• 4
    @ZsoltBotykai Well aware of it, although not convinced that it says anything relevant about the appropriate rhetorical exposition. You might want to read the other view in, e.g., Classic Shell Scripting (Robbins and Beebe, 2005). – Michael J. Barber Nov 9 '11 at 21:47
5

This might work:

# sed 's/3d3d/\n&/2g' temp | split -dl1 - temp
# ls
temp temp00  temp01  temp02
# cat temp00
3d3d01f87347545002f1d5b2be4ee4d700010100018000cc57e5820000000000000000000000000087d3f513000000000000000000000000000000000001001001010f000000000026 58783100b354c52658783100b4
# cat temp01
3d3d0000ad6413400103231665f301010b9130194899f2ffffffffffff02007c00dc015800a040402802f1d5b2b8ca5674504f4330310000000000046363070000000000000000000000000065450000b4fb6b400039
# cat temp02
3d3d1116cdcc57e58287d3f55285a1084b

EDIT:

If there are newlines in the source file you can remove them first by using tr -d '\n' <temp and then pipe the output through the above sed command. If however you wish to preserve them then:

 sed 's/3d3d/\n&/g;s/^\n\(3d3d\)/\1/' temp |csplit -zf temp - '/^3d3d/' {*}

Should do the trick

1
  • Just to remark that the effect of the combined flags 2g to sed's s command is not standardized. The author expects GNU sed's behaviour : For GNU 'sed', the interaction is defined to be: ignore matches before the NUMBERth, and then match and replace all matches from the NUMBERth on. – db-inf Dec 9 '20 at 10:39
0

Mac OS X answer

Where that nice awk -v RS="pattern" trick doesn't work. Here's what I got working:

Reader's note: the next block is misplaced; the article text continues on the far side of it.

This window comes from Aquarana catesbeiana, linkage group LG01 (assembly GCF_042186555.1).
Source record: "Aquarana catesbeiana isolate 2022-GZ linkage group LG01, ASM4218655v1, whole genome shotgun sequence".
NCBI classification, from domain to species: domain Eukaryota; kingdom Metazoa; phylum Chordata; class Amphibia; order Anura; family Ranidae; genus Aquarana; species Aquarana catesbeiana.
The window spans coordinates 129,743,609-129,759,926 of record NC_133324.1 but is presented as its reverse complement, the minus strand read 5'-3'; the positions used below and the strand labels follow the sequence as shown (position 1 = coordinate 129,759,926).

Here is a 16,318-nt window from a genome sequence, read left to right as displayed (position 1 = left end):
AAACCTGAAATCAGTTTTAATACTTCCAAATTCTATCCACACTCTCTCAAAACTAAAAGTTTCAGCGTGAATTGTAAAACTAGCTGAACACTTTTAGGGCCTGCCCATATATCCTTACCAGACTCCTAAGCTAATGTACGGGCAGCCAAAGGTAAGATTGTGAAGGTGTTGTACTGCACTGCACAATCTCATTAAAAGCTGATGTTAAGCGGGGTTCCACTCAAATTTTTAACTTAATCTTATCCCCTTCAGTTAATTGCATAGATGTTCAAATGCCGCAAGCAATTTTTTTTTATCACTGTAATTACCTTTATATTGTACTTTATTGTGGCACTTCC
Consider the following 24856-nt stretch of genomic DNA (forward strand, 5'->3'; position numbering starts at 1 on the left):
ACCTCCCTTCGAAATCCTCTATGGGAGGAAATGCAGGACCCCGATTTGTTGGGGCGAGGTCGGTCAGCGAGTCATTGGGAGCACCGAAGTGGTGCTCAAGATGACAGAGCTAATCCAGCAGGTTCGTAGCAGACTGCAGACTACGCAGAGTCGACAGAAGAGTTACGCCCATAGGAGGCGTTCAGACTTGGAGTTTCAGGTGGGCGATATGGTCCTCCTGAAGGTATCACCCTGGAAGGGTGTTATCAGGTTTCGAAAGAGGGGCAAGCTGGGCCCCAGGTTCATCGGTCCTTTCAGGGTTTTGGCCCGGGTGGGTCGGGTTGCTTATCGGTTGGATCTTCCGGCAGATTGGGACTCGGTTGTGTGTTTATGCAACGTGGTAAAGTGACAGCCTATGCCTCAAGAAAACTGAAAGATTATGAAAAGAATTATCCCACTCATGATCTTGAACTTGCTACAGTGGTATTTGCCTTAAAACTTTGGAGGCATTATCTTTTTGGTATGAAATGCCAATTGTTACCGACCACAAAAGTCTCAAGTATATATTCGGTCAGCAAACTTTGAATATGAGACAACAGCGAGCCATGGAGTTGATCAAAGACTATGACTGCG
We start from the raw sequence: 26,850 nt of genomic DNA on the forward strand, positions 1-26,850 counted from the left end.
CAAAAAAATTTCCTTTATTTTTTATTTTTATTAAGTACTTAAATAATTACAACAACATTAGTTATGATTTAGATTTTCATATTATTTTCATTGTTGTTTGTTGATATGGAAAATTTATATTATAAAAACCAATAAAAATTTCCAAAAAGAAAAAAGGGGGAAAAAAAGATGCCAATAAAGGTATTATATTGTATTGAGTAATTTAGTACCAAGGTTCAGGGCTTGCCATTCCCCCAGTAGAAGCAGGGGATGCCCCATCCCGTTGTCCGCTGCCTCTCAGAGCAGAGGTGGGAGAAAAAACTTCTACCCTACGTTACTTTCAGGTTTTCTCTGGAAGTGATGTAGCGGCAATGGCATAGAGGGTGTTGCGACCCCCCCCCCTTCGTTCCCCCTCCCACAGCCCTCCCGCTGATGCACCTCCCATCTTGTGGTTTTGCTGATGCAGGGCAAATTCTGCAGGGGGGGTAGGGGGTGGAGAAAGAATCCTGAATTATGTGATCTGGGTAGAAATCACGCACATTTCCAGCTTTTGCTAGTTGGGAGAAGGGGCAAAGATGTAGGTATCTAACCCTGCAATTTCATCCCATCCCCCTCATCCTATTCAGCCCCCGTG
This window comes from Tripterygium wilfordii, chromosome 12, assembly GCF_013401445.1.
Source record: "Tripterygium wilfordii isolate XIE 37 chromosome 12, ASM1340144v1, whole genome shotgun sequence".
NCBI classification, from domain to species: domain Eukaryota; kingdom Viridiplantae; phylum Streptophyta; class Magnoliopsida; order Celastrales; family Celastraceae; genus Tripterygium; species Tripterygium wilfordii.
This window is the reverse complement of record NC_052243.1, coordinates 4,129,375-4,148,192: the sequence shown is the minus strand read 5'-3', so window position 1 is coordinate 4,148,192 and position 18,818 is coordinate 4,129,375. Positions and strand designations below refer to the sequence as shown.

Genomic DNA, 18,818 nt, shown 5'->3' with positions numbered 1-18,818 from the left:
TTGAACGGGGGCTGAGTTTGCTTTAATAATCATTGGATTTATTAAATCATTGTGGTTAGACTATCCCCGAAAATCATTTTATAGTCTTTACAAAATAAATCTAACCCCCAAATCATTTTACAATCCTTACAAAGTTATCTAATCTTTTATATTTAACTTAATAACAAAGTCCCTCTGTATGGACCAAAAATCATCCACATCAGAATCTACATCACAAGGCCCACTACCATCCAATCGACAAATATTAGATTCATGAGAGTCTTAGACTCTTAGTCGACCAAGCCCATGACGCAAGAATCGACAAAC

Given this example concatted.txt

filename=foo bar
foo bar line1
foo bar line2
filename=baz qux
baz qux line1
baz qux line2

use this command (remove comments to prevent it from failing)

# cat: useless use of cat ^__^;
# tr: replace all newlines with delimiter1 (which must not be in concatted.txt) so we have one line of all the next
# sed: replace file start pattern with delimiter2 (which must not be in concatted.txt) so we know where to split out each file
# tr: replace delimiter2 with NULL character since sed can't do it
# xargs: split giant single-line input on NULL character and pass 1 line (= 1 file) at a time to echo into the pipe
# sed: get all but last line (same as head -n -1) because there's an extra since concatted-file.txt ends in a NULL character.
# awk: does a bunch of stuff as the final command. Remember it's getting a single line to work with.
#   {replace all delimiter1s in file with newlines (in place)}
#   {match regex (sets RSTART and RLENGTH) then set filename to regex match (might end at delimiter1). Note in this case the number 9 is the length of "filename=" and the 2 removes the "§" }
#   {write file to filename and close the file (to avoid "too many files open" error)}
cat ../concatted-file.txt \
| tr '\n' '§' \
| sed 's/filename=/∂filename=/g' \
| tr '∂' '\0' \
| xargs -t -0 -n1 echo \
| sed \$d \
| awk '{match($0, /filename=[^§]+§/)} {filename=substr($0, RSTART+9, RLENGTH-9-2)".txt"} {gsub(/§/, "\n", $0)} {print $0 > filename; close(filename)}'

results in these two files named foo bar.txt and baz qux.txt respectively:

filename=foo bar
foo bar line1
foo bar line2


filename=baz qux
baz qux line1
baz qux line2


Hope this helps!

-1

It depends if it's a single line in your temp file or not. But assuming if it's a single line, you can go with:

sed 's/\(.\)\(3d3d\)/\1#\2/g' FILE | awk -F "#" '{ for (i=1; i++; i<=NF) { print $i > "temp" i } }' 

The first sed inserts a # as a field/record separator, then awk splits on # and prints every "field" to its own file.

If the input file is already split on 3d3d then you can go with:

awk '/^3d3d/ { i++ } { print > "temp" i }' temp

HTH